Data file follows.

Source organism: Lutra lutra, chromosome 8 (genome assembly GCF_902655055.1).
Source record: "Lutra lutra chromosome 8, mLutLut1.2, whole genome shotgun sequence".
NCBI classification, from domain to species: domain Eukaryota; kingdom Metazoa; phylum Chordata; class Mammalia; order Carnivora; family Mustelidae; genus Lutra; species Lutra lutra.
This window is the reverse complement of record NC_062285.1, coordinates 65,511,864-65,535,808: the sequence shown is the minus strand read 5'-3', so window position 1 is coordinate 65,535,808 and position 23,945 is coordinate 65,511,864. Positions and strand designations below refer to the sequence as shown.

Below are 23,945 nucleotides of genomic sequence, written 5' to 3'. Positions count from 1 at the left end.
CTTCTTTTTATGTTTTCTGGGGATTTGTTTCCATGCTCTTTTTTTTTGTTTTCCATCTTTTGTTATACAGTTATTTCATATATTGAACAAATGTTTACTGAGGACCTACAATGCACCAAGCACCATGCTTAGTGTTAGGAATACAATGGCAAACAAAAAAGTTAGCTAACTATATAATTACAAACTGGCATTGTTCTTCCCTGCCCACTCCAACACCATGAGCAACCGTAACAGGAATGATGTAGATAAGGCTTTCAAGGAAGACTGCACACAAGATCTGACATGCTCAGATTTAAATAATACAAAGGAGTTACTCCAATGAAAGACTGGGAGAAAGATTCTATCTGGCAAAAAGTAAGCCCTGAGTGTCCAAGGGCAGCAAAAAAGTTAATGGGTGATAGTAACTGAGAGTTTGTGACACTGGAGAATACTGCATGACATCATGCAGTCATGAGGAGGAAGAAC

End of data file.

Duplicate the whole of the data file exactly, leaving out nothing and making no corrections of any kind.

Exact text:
Source organism: Lutra lutra, chromosome 8 (genome assembly GCF_902655055.1).
Source record: "Lutra lutra chromosome 8, mLutLut1.2, whole genome shotgun sequence".
NCBI classification, from domain to species: domain Eukaryota; kingdom Metazoa; phylum Chordata; class Mammalia; order Carnivora; family Mustelidae; genus Lutra; species Lutra lutra.
This window is the reverse complement of record NC_062285.1, coordinates 65,511,864-65,535,808: the sequence shown is the minus strand read 5'-3', so window position 1 is coordinate 65,535,808 and position 23,945 is coordinate 65,511,864. Positions and strand designations below refer to the sequence as shown.

Below are 23,945 nucleotides of genomic sequence, written 5' to 3'. Positions count from 1 at the left end.
CTTCTTTTTATGTTTTCTGGGGATTTGTTTCCATGCTCTTTTTTTTTGTTTTCCATCTTTTGTTATACAGTTATTTCATATATTGAACAAATGTTTACTGAGGACCTACAATGCACCAAGCACCATGCTTAGTGTTAGGAATACAATGGCAAACAAAAAAGTTAGCTAACTATATAATTACAAACTGGCATTGTTCTTCCCTGCCCACTCCAACACCATGAGCAACCGTAACAGGAATGATGTAGATAAGGCTTTCAAGGAAGACTGCACACAAGATCTGACATGCTCAGATTTAAATAATACAAAGGAGTTACTCCAATGAAAGACTGGGAGAAAGATTCTATCTGGCAAAAAGTAAGCCCTGAGTGTCCAAGGGCAGCAAAAAAGTTAATGGGTGATAGTAACTGAGAGTTTGTGACACTGGAGAATACTGCATGACATCATGCAGTCATGAGGAGGAAGAAC